Driving home from Asheville last night, Sparrow crying in the back of the minivan towards the end of the trip, rain coming down hard, I could not help but think of all the wet miles I’ve driven in my life.
I’m no sailor.
I haven’t lived a life on the sea.
But I’ve spent a fair share of my time hydroplaning in different areas of the country…driving through the unfamiliar…sheets of water trying to drive me down into a more stationary orbit.
And a good bit of it was done before I had my family with me.
That’s a different type of feeling, to be driving by yourself in bad weather.
When I was alone, I was always going somewhere,though. I was going to be somewhere soon if I just kept enough gas in the car and could stay awake.
I was in between the place that I wanted to be and the place where I was.
I had a destination in mind but no good maps.
I remember one trip back from Alabama in an old fastback Dodge.
The car had a slant six and a three speed transmission with the gear shift on the column.
It was a brown car.
It started pouring rain…and when I turned on the wipers, one of the little greased plastic pieces in the wiper linkage broke…and the wipers wouldn’t go.
I remember crossing the state line into Georgia with my head out the window, rain stinging my face…trying to get home in bad weather….trying to see what lay ahead for a young man driving a bad car.
I think that your choices set the tone for your adventures…I chose cheap old cars…so my adventures were often of a comically mechanical nature.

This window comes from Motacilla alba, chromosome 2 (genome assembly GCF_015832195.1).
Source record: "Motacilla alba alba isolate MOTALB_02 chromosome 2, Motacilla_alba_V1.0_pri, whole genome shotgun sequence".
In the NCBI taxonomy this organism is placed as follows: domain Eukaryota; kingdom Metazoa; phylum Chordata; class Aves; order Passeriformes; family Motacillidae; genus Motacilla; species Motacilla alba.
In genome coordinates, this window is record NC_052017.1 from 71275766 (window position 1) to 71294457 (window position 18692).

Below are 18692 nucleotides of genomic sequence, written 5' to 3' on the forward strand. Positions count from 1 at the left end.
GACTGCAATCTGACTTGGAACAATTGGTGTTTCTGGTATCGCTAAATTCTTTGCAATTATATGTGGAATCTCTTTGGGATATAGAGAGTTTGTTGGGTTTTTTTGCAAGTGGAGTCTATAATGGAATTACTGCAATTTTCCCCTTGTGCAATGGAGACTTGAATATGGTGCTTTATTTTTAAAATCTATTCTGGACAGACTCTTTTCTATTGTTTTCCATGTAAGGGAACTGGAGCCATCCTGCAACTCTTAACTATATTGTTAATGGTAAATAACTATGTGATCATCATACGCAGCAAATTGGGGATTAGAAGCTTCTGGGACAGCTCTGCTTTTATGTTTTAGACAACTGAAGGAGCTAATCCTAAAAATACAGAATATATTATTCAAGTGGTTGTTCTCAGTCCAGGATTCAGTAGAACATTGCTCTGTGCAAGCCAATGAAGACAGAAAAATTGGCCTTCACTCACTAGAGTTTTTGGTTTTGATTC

I broke down sometimes.
Now, I travel with my family…and my choices have to be different.
It’s hard to break down with a family. It’s the “communal discomfort” that gets to you…agony and confusion compounded when things go bad out on the road.
So now I make an effort to drive vehicles that hold together a little better.
My family doesn’t need that kind of excitement…and neither do I.
I think that I read the phrase “Wherever You Go…There You Are” on a t-shirt or a bumper sticker somewhere.
I know that’s true….but it’s a truth that I tend to forget sometimes.
I love road trips still. If I could do anything, it would be travelling. I love to travel.
I love it when the “going” isn’t just in service to the “getting there”…when the miles aren’t something to be tolerated until I arrive at the final destination.
I love it when I don’t have to “push through” to get somewhere in a hurry.
I love it when I notice that sometimes the vehicle that I use to get somewhere else is just as important as the place that I hope to arrive at someday.
Maybe it’s the “journey” that’s the life? More important than the place I’m going to? Maybe the “getting to” is the part that I need to wake up and pay attention to?
“(You Were) Going Somewhere” David Wilcox
photo by Zoe Rorvig